Commentary

The Everlasting Life Of A Campaign

The sad fact is that all ads die.

Just like plants, animals and radioactive elements, ads decay over time and eventually cease to function. This is a big part of the reason marketing efforts have historically been thought of in terms of finite campaigns. But that’s all changing. As consumers grow less tolerant of seeing the same ad too many times and the array of ad lengths, formats and personalization requirements of targeted advertising continues to expand, there is an increased burden placed on marketers of all sizes.

The good news is that at least marketers have real-time visibility into their progress along that decay curve. No matter what KPI your business is considering, you can track every single campaign in real time using readily available tools.

So data isn’t the problem. Acting on it is. If it takes two to four weeks to turn around new creative assets, they are generally delivered too late. Being “of the moment” is more important than ever today and if you’re late, your performance window will close. Similarly, if it costs tens of thousands of dollars to rapidly turn around a testable array of fresh creative options, the cost/benefit of doing so is murky at best.

So how do you become an agile marketer in today’s always-on ad world?

  • Organize your library. Poor management of library content is a severe point of friction for most companies. Archive all of the associated media for every project to make your asset library infinitely more valuable and usable, reducing both the cost and friction associated with any media optimization.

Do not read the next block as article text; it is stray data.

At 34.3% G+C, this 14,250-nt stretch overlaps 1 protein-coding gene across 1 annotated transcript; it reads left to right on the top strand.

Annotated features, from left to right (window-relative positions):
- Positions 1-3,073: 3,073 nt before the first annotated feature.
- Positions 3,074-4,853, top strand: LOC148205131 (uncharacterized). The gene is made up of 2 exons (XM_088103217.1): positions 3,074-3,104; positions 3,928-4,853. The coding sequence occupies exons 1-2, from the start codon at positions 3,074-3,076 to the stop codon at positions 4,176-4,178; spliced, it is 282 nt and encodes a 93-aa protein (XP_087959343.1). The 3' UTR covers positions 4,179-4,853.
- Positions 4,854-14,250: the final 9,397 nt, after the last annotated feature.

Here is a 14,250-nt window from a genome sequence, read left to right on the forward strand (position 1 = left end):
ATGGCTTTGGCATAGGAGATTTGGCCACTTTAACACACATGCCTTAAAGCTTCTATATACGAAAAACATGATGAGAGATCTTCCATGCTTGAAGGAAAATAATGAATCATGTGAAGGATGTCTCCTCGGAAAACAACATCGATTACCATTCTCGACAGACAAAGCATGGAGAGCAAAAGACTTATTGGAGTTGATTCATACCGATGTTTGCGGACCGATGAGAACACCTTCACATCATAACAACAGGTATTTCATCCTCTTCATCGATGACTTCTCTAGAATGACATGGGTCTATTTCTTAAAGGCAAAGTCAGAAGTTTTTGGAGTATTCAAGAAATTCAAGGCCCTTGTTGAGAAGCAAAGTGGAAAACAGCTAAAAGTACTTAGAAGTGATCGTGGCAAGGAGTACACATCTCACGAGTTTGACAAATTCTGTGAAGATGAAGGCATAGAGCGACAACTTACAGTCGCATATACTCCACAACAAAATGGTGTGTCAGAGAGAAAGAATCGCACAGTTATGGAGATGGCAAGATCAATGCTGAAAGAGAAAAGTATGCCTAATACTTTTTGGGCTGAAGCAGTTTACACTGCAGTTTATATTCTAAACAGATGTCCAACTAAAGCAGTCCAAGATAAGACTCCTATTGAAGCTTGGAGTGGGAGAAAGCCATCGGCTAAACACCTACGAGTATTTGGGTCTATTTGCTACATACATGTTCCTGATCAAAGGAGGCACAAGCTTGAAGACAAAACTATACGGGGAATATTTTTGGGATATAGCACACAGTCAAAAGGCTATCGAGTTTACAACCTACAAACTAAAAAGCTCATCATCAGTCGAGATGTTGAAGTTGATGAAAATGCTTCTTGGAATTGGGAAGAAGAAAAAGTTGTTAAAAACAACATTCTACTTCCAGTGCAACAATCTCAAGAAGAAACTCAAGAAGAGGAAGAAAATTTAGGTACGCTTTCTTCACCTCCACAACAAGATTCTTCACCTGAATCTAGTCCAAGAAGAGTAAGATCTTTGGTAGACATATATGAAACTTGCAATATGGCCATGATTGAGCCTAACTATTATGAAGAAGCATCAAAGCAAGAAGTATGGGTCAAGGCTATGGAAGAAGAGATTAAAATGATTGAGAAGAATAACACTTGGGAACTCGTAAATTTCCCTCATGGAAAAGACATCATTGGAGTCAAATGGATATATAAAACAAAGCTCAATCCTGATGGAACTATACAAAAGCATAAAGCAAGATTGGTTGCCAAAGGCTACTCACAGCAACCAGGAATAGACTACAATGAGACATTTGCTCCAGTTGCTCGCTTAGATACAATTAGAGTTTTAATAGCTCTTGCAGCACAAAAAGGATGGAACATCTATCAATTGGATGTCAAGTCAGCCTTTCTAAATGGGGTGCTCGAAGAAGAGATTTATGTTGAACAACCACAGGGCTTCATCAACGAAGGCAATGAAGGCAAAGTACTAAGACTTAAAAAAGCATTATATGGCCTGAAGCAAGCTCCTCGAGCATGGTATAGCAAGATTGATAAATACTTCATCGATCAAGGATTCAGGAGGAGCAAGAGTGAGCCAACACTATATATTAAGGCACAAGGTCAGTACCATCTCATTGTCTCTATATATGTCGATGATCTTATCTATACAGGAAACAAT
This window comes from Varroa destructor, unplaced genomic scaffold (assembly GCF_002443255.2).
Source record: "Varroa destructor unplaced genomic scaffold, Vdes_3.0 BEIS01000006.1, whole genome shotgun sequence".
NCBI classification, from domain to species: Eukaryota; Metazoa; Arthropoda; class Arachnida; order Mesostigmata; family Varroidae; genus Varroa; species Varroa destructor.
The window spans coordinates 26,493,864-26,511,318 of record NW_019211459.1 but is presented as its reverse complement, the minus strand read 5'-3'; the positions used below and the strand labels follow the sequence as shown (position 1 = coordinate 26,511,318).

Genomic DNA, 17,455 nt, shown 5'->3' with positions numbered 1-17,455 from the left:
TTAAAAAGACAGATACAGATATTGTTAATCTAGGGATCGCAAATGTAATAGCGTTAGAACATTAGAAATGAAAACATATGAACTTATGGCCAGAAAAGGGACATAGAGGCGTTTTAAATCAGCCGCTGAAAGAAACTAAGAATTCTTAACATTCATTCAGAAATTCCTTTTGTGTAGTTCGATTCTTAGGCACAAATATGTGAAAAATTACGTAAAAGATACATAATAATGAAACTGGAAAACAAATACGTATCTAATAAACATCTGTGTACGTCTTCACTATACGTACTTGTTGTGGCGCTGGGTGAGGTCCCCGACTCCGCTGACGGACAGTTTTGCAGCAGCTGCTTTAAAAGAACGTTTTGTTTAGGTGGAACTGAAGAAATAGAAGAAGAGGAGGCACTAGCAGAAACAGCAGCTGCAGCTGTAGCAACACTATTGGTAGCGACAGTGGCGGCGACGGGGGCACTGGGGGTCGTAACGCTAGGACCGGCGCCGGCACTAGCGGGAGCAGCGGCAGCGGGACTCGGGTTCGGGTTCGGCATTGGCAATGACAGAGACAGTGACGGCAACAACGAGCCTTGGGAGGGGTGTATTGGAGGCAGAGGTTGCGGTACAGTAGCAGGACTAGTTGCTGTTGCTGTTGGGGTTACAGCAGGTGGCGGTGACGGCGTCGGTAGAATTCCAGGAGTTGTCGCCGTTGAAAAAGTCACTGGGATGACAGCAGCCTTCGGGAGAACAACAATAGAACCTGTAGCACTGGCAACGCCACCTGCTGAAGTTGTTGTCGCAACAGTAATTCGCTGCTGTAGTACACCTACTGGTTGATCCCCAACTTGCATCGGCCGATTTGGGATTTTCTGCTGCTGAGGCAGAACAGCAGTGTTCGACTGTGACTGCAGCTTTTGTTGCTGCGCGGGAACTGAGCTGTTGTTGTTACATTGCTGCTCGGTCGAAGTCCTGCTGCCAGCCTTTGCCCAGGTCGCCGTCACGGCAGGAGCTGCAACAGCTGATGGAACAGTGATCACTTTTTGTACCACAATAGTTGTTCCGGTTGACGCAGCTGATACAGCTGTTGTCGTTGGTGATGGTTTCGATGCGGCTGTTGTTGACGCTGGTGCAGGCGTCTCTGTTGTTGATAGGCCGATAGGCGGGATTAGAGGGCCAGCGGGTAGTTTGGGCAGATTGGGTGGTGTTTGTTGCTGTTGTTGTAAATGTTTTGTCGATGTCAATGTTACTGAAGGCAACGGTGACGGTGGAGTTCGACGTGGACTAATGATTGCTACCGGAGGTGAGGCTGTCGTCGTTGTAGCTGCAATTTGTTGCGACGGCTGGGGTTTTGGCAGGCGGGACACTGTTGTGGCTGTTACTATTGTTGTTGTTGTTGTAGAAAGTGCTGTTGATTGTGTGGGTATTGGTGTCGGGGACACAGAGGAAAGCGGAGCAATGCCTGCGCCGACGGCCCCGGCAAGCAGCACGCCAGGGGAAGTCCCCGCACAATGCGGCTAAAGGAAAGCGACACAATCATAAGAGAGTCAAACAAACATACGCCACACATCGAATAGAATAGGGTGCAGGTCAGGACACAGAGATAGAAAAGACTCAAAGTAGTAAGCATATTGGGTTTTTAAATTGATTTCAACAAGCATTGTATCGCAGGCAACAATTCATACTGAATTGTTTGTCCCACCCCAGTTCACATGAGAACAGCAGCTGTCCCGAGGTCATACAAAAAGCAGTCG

• Create at scale. There are more platforms and formats than ever today, and the audience on each is in a different mindset.  To succeed, you need to customize your content for all of the appropriate formats, geographies and target demographics. And even then, experts still struggle to predict which versions will work best.  The only solution is to play your hunches and create wide arrays of experimental assets.
  • Test widely, then focus spend. Once your campaign is ready, place it widely with small test budgets and then rapidly move your resources behind the versions that are working best.
  • Watch the data. When you get below critical performance thresholds, you have to act swiftly. But this doesn't need to mean ending the campaign. A small investment in optimization can be a new lease on life for any campaign.
  • React rapidly. Once you fall below your key threshold, send your best-performing ads back to the workshop for a new approach.
  • Re-publish. As soon as your optimized creative is ready, re-publish your new variants, place small budgets behind them widely, and wait to see where the data tells you to focus.  
  • Repeat.

Companies can react to data and change campaign trajectories in ways never before possible. Within hours or a few days, with minimal effort or overhead requirement, marketers can create, transfer and re-publish an array of entirely new creative assets, saving hundreds of thousands of dollars, if not millions, and in doing so, breathe everlasting life into their campaigns.

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